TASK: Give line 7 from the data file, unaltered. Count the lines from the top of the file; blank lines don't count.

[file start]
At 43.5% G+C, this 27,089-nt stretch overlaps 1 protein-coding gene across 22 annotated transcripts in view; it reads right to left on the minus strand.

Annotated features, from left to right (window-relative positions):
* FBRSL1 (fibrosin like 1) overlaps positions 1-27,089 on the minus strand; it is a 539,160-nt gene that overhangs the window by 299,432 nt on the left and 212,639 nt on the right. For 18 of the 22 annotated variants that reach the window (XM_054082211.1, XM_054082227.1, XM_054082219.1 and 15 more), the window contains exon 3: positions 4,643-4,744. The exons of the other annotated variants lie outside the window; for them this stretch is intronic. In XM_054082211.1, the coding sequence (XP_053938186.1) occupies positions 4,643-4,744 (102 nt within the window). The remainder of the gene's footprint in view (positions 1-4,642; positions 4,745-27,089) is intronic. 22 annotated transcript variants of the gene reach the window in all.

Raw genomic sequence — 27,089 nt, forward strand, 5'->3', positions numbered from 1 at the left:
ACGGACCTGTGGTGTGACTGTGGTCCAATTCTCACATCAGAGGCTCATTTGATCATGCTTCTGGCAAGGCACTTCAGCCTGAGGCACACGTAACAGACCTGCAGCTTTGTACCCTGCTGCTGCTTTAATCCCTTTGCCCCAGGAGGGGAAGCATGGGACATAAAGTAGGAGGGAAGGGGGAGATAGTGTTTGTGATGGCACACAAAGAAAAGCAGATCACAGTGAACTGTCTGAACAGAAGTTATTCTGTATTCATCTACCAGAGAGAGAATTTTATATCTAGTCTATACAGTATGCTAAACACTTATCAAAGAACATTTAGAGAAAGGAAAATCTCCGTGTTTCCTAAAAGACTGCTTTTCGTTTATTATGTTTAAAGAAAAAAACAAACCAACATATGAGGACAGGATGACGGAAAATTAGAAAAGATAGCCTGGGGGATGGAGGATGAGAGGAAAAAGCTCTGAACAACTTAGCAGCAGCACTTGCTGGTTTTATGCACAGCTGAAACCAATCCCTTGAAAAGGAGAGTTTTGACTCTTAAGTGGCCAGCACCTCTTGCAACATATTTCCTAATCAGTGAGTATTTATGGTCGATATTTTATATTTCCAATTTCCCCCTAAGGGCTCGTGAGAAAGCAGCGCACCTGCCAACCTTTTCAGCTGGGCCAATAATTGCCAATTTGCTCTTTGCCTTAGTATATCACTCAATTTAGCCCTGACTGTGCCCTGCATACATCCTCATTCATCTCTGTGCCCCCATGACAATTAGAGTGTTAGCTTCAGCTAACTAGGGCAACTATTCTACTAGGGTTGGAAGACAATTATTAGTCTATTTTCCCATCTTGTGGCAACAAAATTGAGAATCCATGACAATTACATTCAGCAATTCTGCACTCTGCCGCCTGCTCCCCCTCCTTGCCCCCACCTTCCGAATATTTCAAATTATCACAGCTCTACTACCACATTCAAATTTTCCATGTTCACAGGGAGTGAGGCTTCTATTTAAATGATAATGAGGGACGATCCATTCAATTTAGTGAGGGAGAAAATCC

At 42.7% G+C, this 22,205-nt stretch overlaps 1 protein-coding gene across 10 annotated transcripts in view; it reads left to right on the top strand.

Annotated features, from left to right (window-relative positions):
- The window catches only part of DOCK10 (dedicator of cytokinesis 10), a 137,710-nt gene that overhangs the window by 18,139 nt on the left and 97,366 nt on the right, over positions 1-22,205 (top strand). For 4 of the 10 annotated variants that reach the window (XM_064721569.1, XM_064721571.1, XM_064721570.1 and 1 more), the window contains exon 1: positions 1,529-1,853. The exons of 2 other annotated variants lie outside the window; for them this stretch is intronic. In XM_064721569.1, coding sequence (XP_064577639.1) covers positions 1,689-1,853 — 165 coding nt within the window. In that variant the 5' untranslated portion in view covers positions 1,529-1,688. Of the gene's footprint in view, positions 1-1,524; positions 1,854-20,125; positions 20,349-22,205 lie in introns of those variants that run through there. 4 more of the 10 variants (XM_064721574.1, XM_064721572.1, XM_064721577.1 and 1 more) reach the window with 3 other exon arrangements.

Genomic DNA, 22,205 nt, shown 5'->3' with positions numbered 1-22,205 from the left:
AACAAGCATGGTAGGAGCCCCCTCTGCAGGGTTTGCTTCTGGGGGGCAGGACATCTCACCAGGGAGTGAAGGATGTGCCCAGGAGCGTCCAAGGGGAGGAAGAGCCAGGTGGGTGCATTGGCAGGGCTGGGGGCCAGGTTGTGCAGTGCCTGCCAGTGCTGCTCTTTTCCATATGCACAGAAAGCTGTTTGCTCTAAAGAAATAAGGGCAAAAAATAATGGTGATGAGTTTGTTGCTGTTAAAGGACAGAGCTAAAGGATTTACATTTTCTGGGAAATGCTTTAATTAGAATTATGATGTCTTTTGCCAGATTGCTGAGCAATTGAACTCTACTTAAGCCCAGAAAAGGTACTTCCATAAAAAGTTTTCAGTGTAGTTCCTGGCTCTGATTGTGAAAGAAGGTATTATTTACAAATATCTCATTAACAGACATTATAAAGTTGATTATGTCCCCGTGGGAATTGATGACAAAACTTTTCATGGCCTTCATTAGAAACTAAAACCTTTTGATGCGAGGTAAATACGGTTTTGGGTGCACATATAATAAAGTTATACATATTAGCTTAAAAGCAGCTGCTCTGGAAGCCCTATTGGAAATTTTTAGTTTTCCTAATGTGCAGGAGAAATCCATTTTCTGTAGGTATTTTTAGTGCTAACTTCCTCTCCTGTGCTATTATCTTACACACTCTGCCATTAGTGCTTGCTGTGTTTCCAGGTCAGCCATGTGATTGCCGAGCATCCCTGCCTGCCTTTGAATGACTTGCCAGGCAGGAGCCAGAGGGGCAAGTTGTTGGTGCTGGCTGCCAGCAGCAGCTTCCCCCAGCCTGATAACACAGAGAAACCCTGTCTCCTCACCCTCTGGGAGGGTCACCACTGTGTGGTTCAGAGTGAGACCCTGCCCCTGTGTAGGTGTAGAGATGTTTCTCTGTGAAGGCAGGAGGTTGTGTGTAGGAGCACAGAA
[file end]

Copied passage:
Annotated features, from left to right (window-relative positions):